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Story Vera Files March 26, 2018

Seat Belt Law: The Most Violated Road Rule in the Philippines


The sign says, “No crossing. Deadly.” Walking in Metro Manila can be hazardous to one’s health: 57,877 pedestrians were injured or killed in the megacity from 2005 to 2015. That comes out to about 15 people a day. Image by Dinna Louise C. Dayao. Philippines, 2012.

Many Philippine roads are death traps. Why are they so deadly? And what can be done to make them...

Manila Traffic. Image by Gordon Wrigley (CC BY 2.0). Philippines, 2007.
Manila Traffic. Image by Gordon Wrigley (CC BY 2.0). Philippines, 2007.

Data show that too few motorists wear seat belts. This means that too many risk serious injury and death in the event of a road crash.

Imagine that you are in a car that crashes at 50 kilometers per hour. If you’re not wearing a seat belt, your body would feel the same force of impact as someone hitting the ground after falling from a four-story building.

Could you brace yourself before the crash? No. That would be like diving off the balcony of a four-story building and expecting to land on the sidewalk in the pushup position.

Thanks to Nils Bohlin, you need not attempt this impossible task. Bohlin was the Volvo engineer who came up with the three-point seat belt in 1959. His invention is effective because of the following reasons:

  • The seat belt distributes the force of a crash to some of the strongest parts of the body—the chest and pelvis.
  • It keeps car occupants from being thrown against the interior of the car, such as the windscreen or dashboard.
  • It restrains passengers from hitting other car occupants.
  • It keeps them from being ejected from the car.

Since 1959, the seat belt has saved countless lives worldwide. No wonder it is considered “possibly the most effective safety device ever invented.”

Why then are too few motorists in the country buckling up? In 2016, Republic Act (RA) 8750, or the Seat Belts Use Act of 1999, was the most violated traffic law in the land, says lawyer Roberto Valera, head of the traffic safety department at the Land Transportation Office.

For failing to wear the prescribed seat belt device and allowing a child who is 6 years and below to sit in the front passenger seat, a driver of a private vehicle will be fined ₱1,000 for the first offense, ₱2,000 for the second offense and ₱5,000 for the third offense.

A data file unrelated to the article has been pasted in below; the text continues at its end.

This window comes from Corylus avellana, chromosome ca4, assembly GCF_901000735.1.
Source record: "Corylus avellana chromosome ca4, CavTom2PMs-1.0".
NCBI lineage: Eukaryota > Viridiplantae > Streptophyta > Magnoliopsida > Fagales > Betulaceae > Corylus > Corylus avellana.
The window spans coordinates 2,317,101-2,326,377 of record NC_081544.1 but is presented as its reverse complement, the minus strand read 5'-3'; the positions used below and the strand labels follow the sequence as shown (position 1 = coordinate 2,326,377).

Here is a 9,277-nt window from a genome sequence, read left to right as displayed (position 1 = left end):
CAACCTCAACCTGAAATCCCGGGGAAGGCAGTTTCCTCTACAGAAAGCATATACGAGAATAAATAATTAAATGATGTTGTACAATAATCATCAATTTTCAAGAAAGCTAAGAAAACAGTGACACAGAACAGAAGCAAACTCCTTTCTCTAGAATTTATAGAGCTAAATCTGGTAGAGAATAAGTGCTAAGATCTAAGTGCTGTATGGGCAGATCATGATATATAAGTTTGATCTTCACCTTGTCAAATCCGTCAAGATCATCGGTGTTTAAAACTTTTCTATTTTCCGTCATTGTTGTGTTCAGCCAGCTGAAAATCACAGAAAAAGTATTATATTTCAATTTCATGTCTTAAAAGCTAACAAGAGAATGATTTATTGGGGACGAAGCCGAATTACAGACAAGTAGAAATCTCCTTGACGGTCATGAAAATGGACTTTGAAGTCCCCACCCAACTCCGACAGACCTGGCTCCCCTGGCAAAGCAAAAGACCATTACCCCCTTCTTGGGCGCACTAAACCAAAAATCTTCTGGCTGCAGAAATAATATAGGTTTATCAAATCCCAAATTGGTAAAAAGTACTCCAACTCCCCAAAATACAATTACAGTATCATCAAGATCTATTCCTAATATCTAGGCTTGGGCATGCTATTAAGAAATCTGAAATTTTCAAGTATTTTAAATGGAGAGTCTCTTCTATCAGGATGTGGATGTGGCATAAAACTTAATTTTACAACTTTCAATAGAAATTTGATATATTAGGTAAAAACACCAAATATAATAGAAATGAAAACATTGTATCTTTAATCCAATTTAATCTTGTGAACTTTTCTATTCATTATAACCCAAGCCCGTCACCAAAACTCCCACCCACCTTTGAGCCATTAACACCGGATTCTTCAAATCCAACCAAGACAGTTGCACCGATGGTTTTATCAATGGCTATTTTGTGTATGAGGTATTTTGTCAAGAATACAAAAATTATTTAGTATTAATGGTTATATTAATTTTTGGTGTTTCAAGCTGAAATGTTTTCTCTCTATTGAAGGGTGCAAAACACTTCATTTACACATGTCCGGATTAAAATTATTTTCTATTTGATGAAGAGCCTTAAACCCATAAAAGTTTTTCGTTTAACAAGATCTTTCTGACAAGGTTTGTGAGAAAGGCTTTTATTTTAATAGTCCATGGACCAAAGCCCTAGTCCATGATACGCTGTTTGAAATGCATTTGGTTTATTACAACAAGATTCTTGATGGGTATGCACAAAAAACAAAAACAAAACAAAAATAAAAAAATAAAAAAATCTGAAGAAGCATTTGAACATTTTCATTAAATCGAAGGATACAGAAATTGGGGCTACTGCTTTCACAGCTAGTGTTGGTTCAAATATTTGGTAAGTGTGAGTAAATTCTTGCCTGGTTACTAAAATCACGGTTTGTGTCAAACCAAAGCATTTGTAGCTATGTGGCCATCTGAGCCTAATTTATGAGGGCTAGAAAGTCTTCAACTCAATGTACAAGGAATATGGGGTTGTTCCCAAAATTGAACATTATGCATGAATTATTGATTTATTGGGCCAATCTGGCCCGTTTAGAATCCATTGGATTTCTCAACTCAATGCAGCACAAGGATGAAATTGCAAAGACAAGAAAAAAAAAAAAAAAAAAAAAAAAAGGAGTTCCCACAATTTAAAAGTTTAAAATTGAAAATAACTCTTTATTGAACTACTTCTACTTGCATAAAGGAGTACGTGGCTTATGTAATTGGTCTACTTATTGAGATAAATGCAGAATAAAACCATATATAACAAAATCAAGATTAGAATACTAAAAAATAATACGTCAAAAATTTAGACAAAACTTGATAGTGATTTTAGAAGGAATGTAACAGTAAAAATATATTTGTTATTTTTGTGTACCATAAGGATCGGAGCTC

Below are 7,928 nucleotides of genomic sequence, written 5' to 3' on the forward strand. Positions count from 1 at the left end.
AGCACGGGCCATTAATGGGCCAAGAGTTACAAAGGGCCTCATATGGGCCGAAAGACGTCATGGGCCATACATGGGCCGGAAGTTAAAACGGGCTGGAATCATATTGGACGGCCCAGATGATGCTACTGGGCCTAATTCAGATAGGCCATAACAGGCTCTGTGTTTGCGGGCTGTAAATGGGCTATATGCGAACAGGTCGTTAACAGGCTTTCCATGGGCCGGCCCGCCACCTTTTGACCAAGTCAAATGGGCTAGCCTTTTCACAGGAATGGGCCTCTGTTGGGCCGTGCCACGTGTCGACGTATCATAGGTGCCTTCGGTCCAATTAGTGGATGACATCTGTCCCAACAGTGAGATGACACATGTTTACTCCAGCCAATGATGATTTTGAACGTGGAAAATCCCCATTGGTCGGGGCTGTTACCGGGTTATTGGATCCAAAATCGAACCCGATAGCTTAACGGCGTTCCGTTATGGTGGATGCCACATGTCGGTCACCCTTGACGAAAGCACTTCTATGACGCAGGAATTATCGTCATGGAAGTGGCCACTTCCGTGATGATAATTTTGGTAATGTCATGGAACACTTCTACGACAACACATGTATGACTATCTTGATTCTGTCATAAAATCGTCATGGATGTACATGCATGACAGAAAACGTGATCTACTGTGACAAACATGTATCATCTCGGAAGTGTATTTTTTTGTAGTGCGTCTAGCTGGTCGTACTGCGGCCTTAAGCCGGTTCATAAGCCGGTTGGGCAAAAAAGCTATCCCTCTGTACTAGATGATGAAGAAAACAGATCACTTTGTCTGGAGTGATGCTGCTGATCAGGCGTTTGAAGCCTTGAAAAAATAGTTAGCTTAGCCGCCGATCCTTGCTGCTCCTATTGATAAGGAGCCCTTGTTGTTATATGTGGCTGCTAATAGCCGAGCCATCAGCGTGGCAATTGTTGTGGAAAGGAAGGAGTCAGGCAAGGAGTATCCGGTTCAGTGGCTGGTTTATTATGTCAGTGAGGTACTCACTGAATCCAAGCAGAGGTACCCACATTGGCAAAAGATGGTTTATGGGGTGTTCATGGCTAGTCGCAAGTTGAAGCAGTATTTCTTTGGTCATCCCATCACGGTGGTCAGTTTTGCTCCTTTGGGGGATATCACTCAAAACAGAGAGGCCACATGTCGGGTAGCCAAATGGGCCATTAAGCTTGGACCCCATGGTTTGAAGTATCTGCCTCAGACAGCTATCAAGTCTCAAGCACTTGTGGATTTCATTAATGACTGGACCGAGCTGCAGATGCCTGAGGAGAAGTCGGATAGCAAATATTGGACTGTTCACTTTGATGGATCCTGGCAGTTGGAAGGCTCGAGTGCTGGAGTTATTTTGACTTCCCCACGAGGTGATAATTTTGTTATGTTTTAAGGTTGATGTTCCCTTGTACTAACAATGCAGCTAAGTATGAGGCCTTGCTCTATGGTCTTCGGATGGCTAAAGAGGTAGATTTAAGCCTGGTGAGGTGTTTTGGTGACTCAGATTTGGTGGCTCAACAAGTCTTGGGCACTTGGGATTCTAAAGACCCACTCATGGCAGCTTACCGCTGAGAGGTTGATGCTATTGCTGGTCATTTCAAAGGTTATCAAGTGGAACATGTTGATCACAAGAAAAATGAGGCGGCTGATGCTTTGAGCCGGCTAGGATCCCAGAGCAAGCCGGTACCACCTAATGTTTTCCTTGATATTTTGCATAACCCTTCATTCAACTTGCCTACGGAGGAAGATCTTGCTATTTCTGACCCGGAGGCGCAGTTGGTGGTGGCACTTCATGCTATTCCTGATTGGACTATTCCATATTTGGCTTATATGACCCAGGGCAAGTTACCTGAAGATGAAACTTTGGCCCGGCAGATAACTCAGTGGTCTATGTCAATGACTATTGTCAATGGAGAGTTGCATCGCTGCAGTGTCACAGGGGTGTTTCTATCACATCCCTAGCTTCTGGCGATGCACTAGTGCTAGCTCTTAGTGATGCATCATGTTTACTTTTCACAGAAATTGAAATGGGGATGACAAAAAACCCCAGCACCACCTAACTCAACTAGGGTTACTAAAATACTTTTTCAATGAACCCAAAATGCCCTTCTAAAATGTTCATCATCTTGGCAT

In addition, the driver’s license will be suspended for a period of one week from the payment of the fine, for the third and each succeeding offense, states Joint Administrative Order No. 2014-01.

For drivers of public utility vehicles who fail to require passengers to wear the prescribed seat belt device, the penalties are steeper. Both the driver and the operator are liable to pay a fine of ₱3,000 for every violation.

“LTO derived ₱80 million pesos in penalties last year," from violations of the seat belts use law, says Valera. The penalties were remitted to the Department of Budget and Management.

Buckling up has not become a habit in the Philippines. In 2010, 19.58% of injured car occupants were wearing a seat belt at the time of the road crash. In 2016, though, that figure dropped to 2.91%. This is what data from the Department of Health’s Online National Electronic Injury Surveillance System (ONEISS) show.

The coverage of the ONEISS is limited. In the last quarter of 2016, only 17.2% of the 2,064 hospitals in the country fed data to the system. Still, the trends from 2010 to 2016 are worrisome.

The problem, Valera says, is that many people fail to realize the dangers of not wearing a seat belt. They also do not know what the law stipulates.

“Mothers seat their children in their laps and then sit in the front seat so that their husbands won’t look like drivers,” he says. The mother may be wearing a seat belt; but RA 8750 prohibits children aged 6 years and below from sitting in the front seat.

Many motorists also do not know that RA 8750 requires everyone in the car—front and rear seat passengers alike—to buckle up.

The LTO is looking for ways to allot some of the penalties from violations of RA 8750 to an information campaign. “We want people to know that wearing a seat belt is not only a requirement of the law,” says Atty. Valera. “We are advocating seat belt wearing to protect you.”

At the end of the day, the seat belt is simple, effective, and can be put on conveniently with one hand. So what’s stopping you from buckling up?


navy halftone illustration of a female doctor with her arms crossed


Health Inequities

Health Inequities

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